RACE WEEK COVERAGE
Storm Trysail Club’s Block Island Race Week
Race Day 4 - Thursday June 27, 2013
BLOCK ISLAND, R.I. (June 27, 2013) – In PGA golf, Saturday is called “moving day” because it’s the day where competitors try to set themselves up for the final push on Sunday; thus, there is frequently a noticeable advance by certain players up the leaderboard while others buckle under the pressure. Although it’s Thursday at the Storm Trysail Club’s 25th Anniversary Block Island Race Week, today was to be moving day for all 182 sailors in 19 classes before tomorrow’s final races, but pea soup fog interrupted the plan. After an hour and a half postponement ashore, the fleet headed out, still in fog, but hopeful that it would let up enough to get a race off. After another hour wait, three of four racing circles got sent home, and only Green Fleet – Cruising Spinnaker, Cruising Non-Spinnaker, Double Handed, PHRF 4 and PHRF 5 – managed to complete a race. The leaders in those classes, however, remained the same at the end of the day.
“The southernmost Green circle has turned out to be the best all week, with more wind, and today, more visibility,” said Dave Curtis, who skippered the Taylor 38 Rival in PHRF 4 and added yet another win to his run of six straight class victories, including in Tuesday’s Around the Island Race, which he also won overall. “The hardest part of our race was on the way out—we’d lost our battery power so we had no electronics, just a hand-held GPS and a radio, but we made it to the course. For about an hour or so before the race we could actually see the island and the weather mark about a mile away. It turned out to be a good challenging race, where we actually trailed for the first time all week, but then got nicely ahead.”
With Curtis leading his closest competitor, David Alldian (Brick, N.J.) aboard the Sabre 362 Cymothoe, by a whopping 14 points, he looks to have the regatta pretty well wrapped up. It is closer in PHRF 5 where Air Express, a San Juan 30 skippered by Chris Fesenmeyer (Norwalk, Conn.) narrowed its three point gap on leader Stealth, an Evelyn 26 skippered by Jay Greenfield (Noank, Conn.), to just one point today by winning the race.
The only other team here with all victories in its score line is Celeritas, a Melges 32 in PHRF 1, skippered by Malcolm Gefter (Newport, R.I.). “We have been crossing the line first in every race even though others owe us time, but that’s understandable because we’ve been training all year for the Melges 32 Worlds in September, and like Bliksem (currently in second overall with 19 points to Celeritas’ six), which is training for the Farr 30 Worlds, we have a lot of pros onboard.”
Gefter’s eight-man team had planned all along to only sail the first three days of Race Week as “a practice session,” so most of them left the island after racing yesterday. Gefter, however, was convinced by a crew member to stay for today’s racing to secure victory in the class, so he filled in with some substitute crew. Today’s cancellation leaves him in good shape, mathematically, to win, even though he says he definitely will not compete tomorrow.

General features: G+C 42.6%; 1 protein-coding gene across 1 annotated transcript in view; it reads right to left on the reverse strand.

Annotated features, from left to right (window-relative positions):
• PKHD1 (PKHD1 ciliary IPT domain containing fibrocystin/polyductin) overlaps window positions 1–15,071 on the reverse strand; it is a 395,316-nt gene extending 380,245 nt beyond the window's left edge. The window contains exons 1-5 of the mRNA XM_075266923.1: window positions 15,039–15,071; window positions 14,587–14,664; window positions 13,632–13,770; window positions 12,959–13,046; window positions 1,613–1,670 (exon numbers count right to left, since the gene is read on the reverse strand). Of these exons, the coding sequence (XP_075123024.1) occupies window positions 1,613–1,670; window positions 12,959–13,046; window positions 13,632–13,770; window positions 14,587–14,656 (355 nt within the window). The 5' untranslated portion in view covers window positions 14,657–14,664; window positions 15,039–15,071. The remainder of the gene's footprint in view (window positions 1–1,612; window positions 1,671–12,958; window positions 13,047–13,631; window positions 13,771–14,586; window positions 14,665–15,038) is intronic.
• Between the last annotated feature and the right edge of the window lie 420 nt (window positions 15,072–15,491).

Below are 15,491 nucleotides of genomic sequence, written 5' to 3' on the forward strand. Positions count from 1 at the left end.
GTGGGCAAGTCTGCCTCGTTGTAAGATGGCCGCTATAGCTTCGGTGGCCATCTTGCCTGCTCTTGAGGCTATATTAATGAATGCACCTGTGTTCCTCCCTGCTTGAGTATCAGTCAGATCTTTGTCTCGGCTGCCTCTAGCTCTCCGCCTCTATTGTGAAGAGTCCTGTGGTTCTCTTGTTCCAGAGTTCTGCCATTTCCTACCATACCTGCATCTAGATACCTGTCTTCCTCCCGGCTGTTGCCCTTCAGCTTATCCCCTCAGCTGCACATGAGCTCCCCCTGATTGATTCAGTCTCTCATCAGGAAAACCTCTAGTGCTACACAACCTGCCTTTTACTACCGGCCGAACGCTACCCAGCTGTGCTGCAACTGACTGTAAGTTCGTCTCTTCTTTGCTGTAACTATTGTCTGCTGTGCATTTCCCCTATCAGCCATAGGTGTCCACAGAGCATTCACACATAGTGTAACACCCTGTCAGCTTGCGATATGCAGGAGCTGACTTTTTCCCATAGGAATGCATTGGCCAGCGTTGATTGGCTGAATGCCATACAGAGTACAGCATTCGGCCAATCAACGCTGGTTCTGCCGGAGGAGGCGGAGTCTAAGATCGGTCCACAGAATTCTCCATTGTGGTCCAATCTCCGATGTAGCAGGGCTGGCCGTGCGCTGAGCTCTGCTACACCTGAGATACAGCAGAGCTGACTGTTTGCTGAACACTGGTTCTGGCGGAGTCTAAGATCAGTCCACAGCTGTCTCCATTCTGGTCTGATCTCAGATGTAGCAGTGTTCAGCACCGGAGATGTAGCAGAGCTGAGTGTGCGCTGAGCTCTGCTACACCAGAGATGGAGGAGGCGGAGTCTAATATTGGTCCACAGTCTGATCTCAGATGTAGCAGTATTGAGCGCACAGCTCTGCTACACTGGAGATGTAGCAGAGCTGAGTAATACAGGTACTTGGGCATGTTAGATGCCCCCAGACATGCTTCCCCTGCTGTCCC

Interestingly, Gefter only learned to sail six years ago and his success in racing, he says, is due in large part to the classes with which he decides to get involved. “If I were to go with traditional classes, like J/24 or Etchells, then I couldn’t catch up with life-long sailors who dominate those,” said Gefter, who used to own a Swan 42, and now owns, along with his Melges 32, a Viper and a Marstrom 32. “If I go with fleets like the Swan 42, which was new when I was involved, and the Melges 32, which is only two or three years old, I’m more on equal footing with everyone who is learning the boat for the first time.
That concept is something that would make total sense to Duff Archie (Alexandria, Virginia), a high school student who yesterday had his first experience as a bow man on Buckaroo, which is proudly in last place in the J 105 class. The boat was chartered by Robert Beguelin (Bethesda, Md.), who recruited eight high school juniors and seniors, including his son, to serve as crew. They are all from DC Sails, an organization in Washington, D.C. that teaches kids to sail using FJ dinghies. “The program is great,” said Beguelin, “but when it’s over, then what do the kids do? After this experience, they are miles ahead of their compatriots. Duff had three perfect spinnaker sets and three perfect take downs yesterday. He’s 131 pounds – what J/24 skipper wouldn’t want him to be a part of his crew if he’s experienced?” About Block Island Race Week and sailing in general, Duff Archie said, “I love the culture. I’m more confident and hopeful to get more crewing positions. I want to sail in college; something drew me into it, and I’m looking forward to keeping it up my whole life.”
This year’s edition of Block Island Race Week is serving as championships for IRC and J 80 one designs (North Americans); PHRF and J 29, J 44, J 105, and J 109 one designs (East Coasts); and Swan 42s (New Englands).
To celebrate its Silver Anniversary, the Storm Trysail Club brought back some of the shore side sports that were part of the event’s formative years in the 1960s. The most popular was Water Jousting in the “arena” of the Boat Basin, where a raucous crowd of revelers cheered on the competition from the lawn at The Oar Restaurant.
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